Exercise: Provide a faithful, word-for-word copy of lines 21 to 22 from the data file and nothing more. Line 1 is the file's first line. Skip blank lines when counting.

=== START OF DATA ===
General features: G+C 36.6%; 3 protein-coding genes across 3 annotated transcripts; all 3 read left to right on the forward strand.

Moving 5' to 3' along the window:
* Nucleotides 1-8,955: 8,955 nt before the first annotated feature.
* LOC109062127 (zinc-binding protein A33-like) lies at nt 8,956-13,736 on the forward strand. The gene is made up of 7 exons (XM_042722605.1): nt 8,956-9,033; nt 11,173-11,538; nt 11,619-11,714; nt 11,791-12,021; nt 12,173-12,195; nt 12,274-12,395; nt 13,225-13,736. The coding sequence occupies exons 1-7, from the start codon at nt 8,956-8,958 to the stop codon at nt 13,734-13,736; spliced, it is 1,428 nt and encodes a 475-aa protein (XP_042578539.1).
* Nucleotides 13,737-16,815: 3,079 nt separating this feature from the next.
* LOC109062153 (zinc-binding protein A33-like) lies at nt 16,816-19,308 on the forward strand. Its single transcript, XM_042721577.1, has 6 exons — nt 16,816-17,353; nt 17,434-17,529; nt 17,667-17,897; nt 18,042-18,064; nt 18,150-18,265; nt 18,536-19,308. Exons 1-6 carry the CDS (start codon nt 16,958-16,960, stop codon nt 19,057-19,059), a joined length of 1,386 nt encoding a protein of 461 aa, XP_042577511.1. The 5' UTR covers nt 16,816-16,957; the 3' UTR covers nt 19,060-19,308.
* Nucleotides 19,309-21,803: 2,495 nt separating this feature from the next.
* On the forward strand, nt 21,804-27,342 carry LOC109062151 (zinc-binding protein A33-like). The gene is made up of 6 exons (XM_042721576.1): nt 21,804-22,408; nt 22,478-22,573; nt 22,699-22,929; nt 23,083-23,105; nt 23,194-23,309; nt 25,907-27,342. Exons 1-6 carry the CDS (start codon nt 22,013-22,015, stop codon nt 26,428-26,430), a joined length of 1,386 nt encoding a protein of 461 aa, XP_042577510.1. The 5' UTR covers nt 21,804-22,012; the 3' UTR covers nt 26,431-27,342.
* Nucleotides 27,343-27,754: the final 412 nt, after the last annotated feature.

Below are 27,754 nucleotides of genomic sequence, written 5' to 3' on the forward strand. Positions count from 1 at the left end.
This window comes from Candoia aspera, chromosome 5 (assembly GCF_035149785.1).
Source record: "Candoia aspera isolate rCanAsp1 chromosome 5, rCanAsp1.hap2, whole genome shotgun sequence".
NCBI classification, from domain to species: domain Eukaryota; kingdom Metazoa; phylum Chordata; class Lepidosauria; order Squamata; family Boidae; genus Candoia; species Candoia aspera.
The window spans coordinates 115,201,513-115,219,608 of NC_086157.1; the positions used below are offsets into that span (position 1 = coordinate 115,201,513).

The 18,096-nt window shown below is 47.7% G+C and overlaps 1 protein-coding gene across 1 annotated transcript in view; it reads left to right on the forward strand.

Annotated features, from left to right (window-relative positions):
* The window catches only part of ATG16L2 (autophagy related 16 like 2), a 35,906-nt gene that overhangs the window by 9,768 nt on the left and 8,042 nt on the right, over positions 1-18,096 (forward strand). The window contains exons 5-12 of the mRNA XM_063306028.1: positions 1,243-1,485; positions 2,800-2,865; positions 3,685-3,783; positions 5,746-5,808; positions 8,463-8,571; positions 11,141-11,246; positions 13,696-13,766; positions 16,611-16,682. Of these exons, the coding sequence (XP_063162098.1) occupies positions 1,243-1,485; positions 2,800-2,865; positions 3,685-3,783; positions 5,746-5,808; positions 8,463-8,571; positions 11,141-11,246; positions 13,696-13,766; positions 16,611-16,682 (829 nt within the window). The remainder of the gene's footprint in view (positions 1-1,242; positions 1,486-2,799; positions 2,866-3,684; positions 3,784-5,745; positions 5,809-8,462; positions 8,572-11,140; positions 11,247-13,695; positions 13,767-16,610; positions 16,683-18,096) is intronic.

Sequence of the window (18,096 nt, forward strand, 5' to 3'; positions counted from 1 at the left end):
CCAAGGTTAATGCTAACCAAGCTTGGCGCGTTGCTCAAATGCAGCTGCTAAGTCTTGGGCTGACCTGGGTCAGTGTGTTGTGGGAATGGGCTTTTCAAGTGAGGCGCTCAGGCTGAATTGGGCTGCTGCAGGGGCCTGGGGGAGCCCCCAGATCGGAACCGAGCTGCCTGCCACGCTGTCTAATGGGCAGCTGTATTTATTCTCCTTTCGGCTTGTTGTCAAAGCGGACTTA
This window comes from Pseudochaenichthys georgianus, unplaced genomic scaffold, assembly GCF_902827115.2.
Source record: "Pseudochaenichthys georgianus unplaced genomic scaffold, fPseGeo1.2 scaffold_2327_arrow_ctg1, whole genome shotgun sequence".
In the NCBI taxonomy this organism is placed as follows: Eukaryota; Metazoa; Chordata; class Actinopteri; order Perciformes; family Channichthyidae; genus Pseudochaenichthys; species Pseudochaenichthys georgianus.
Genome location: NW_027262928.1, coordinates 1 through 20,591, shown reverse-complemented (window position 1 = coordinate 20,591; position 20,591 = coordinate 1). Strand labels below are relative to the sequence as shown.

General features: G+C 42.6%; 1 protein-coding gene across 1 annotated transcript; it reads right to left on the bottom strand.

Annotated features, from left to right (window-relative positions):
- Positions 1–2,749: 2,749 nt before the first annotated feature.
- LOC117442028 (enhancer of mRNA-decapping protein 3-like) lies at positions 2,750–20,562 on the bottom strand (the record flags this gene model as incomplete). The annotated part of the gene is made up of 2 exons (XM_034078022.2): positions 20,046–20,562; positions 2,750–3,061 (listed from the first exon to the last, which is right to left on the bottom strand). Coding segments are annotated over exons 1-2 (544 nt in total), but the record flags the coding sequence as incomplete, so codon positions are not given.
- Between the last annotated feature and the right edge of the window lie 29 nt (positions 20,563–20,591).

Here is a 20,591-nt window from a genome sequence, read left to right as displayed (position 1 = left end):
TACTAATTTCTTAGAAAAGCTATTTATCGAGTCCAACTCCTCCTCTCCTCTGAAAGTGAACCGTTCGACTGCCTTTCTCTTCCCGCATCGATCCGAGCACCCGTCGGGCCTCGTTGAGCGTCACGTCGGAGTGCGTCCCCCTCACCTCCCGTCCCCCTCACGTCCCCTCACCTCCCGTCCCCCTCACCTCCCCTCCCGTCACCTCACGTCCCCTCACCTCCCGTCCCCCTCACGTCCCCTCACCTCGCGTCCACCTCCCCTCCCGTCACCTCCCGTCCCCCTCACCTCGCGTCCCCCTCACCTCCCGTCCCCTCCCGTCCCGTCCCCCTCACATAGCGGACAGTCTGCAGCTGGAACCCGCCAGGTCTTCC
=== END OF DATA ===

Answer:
Source record: "Pseudochaenichthys georgianus unplaced genomic scaffold, fPseGeo1.2 scaffold_2327_arrow_ctg1, whole genome shotgun sequence".
In the NCBI taxonomy this organism is placed as follows: Eukaryota; Metazoa; Chordata; class Actinopteri; order Perciformes; family Channichthyidae; genus Pseudochaenichthys; species Pseudochaenichthys georgianus.